OPINION — August 28, 2012 — It is unfortunate that The Lund Report gave Rick North such as prominent podium from which to expound the “bad science” used by opponents to water fluoridation, when the accumulated facts deny his conclusions. Had he spoken the truth, he would not have required a full page to expound his credentials – when the facts speak for themselves.
Fluoride is not a medication, or a drug, but a natural mineral that occurs in trace amounts (parts per million) in our environment, most notably in water. Many areas of the world do not need to consider adding supplemental fluoride to their water supplies, as they already have the optimal concentration of 2.2 ppm of sodium fluoride in their groundwater. Unfortunately, Portland’s Bull Run water contains only .05 ppm of fluoride, while it has 2.4 ppm of sodium chloride.
The critical period of enamel formation begins before birth and extends to 48 months of age. During this process, depending on availability from the environment, phosphate and calcium bond with either fluoride or chloride to form the enamel that protects our internal tooth structures. Not all enamels are created equal! Enamel with a high proportion of chloride is soft and resists cavities poorly, while the fluoride rich version is hard, producing a more durable outer coating to the teeth. Throughout the lifespan, fluoride in our diet mixes with saliva to neutralize dietary acids that attack the enamel – providing further protection from cavities.
Portland is the largest US city NOT providing fluoridated water to its citizens! 204 million Americans have shared the benefits of optimally fluoridated drinking water for the past 65 years with safety safety. Recent studies in Illinois comparing the dental health of children in towns with fluoridated water to those without showed a 45% reduction in cavities. While the citizens of other States have benefited, Oregon ranks near the bottom in measures of oral health.
The prevalence of cavities in our State’s children has reached near epidemic proportions, with a 49% increase between 2002-2007. Currently 35% of Oregon preschoolers have untreated cavities and over 20% have greater than 7 cavities per child. For children with inadequate dental insurance, this leads to a lifetime of pain, decreased self-esteem and reduced employability. Dental authorities estimate the lifetime treatment cost of each affected tooth at over $2,000.
Minerals and vitamins are added to many of our foods, due to their importance in public health. We add calcium to orange juice, vitamin D to milk, folic acid to bread and iodine to salt to prevent the diseases associated with their deficiency. Fluoride is no different. In fact, the CDC includes fluoridation among the 10 most important advances in public health in the 20th century. The practice has been endorsed by every Surgeon General in the last 40 years. The cost of fluoridation is negligible, while the savings for our society are mammoth – over $18/year in decreased dental costs for each resident. The States of New York and Texas recently confirmed that fluoridation saved over $24/ year/ child in dental treatment costs.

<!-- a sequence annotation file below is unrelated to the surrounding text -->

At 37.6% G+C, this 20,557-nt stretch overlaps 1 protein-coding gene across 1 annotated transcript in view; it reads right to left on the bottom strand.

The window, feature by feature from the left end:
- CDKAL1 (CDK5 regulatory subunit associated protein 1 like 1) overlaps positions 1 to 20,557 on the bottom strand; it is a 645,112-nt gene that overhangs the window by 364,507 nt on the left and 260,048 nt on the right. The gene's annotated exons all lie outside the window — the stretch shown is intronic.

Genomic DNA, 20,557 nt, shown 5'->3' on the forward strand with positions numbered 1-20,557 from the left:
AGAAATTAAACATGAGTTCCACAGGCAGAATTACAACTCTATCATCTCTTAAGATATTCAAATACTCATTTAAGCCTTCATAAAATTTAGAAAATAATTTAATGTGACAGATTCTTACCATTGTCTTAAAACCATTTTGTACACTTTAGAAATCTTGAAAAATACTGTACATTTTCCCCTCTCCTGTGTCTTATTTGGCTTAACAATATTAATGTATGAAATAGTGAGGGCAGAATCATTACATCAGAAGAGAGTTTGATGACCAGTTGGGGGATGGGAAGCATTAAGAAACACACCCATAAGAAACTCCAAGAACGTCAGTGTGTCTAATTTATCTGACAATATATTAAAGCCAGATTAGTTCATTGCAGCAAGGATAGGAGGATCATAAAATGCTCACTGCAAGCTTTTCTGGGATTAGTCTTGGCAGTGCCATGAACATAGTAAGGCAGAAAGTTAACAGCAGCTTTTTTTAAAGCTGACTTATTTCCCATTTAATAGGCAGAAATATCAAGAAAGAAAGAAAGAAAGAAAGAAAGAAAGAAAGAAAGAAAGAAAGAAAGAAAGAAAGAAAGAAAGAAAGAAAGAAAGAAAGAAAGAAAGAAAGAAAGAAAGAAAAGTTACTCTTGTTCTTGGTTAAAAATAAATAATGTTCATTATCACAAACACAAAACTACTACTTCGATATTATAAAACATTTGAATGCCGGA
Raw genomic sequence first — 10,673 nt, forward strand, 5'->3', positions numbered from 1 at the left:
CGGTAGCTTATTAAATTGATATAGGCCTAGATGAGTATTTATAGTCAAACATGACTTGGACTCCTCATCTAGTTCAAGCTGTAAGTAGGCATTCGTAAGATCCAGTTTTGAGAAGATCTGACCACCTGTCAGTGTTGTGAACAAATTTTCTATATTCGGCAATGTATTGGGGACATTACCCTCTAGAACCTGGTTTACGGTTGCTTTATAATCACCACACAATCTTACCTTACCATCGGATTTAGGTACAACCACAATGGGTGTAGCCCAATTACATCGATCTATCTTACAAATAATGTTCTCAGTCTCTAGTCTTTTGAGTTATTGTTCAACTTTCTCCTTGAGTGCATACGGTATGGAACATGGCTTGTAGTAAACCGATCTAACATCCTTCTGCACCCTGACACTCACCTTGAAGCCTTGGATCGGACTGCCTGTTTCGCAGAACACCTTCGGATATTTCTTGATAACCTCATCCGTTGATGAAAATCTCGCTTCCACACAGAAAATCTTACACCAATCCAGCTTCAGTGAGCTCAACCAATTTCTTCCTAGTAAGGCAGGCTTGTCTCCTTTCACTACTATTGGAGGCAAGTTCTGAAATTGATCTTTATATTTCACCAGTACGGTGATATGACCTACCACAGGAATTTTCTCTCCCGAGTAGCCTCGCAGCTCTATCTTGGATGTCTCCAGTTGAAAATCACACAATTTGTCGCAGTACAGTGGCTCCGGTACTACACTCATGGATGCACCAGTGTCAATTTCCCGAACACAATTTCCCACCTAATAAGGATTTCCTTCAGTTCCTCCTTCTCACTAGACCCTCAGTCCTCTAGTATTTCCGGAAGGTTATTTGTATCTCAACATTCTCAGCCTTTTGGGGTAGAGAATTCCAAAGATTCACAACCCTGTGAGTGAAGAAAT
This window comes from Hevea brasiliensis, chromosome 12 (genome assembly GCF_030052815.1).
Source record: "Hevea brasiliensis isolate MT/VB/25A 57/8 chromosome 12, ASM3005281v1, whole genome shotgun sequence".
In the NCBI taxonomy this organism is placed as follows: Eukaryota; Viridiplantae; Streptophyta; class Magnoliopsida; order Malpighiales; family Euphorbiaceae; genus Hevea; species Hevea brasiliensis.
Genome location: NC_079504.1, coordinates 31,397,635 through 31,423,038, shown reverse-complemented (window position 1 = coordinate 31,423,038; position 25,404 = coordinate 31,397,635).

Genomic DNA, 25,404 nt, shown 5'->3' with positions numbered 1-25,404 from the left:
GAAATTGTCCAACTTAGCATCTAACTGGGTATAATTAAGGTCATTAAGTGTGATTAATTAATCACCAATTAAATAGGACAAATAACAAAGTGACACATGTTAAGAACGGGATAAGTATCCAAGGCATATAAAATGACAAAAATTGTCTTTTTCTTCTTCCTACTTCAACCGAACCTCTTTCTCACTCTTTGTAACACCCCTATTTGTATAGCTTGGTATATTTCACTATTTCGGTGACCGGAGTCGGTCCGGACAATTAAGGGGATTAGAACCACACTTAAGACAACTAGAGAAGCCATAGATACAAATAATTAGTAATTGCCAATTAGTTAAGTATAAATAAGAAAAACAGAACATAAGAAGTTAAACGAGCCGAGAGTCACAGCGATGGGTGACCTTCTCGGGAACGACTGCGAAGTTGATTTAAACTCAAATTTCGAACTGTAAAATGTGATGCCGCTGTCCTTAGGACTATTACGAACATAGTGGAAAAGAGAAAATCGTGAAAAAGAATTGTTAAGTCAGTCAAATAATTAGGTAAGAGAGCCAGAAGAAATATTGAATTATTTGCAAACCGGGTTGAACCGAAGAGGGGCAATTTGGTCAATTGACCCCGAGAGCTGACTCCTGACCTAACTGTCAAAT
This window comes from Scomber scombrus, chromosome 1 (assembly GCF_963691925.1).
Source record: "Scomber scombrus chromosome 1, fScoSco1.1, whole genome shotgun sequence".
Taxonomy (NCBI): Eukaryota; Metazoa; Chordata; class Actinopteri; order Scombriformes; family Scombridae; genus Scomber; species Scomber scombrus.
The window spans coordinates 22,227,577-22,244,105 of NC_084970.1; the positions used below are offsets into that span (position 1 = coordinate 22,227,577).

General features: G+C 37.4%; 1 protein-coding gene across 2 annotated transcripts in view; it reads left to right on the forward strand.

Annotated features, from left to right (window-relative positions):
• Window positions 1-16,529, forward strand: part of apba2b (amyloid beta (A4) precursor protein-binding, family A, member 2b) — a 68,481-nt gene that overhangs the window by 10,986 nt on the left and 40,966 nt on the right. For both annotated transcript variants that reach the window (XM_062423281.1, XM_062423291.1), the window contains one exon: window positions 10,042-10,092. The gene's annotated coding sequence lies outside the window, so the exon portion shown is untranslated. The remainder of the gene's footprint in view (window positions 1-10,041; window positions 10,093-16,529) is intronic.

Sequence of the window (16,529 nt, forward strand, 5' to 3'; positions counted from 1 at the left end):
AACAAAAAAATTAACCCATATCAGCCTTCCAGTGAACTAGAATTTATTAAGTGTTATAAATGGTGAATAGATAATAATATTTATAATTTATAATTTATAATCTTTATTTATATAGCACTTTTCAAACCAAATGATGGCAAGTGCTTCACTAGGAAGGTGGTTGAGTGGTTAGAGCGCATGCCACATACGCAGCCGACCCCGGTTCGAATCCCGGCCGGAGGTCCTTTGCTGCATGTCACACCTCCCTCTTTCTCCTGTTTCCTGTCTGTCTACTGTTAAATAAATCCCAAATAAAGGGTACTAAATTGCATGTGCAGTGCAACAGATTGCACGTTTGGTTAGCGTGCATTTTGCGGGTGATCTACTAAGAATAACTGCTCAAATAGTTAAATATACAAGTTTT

During the 3 years in which I served as Medical Director for the Children’s Community Clinic in North Portland, I personally witnessed the degree to which this problem affects those populations least able to afford dental care. Cavities in children of color are as much as twice as common as in the more affluent communities, and these children have few resources for dental treatment.
Most often their only recourse is having their teeth pulled. Fluoridation will improve the dental health of all our citizens. It is an ethical mandate, not a conspiracy by the city council. Those who oppose fluoridation based on the same type of bad science used to discredit global warming should be allowed to have their say, but in the end we should proceed with this vital improvement in our public health. Future generations of Oregonians will thank us.
Dr. LaGrone is in practice in Gresham with Calcagno Pediatrics and served most recently as the medical director of the Children’s Community Clinic in Portland from 2008-2011. A member of the emergency response team for Medical Teams International, he made two trips to Haiti in 2010-2011 for the earthquake and to run a cholera clinic. He’s also the founder and chaired the Environmental Health Committee of the Mississippi State Medical Association. Its most notable achievement was leading the successful opposition to nuclear waste storage in the state.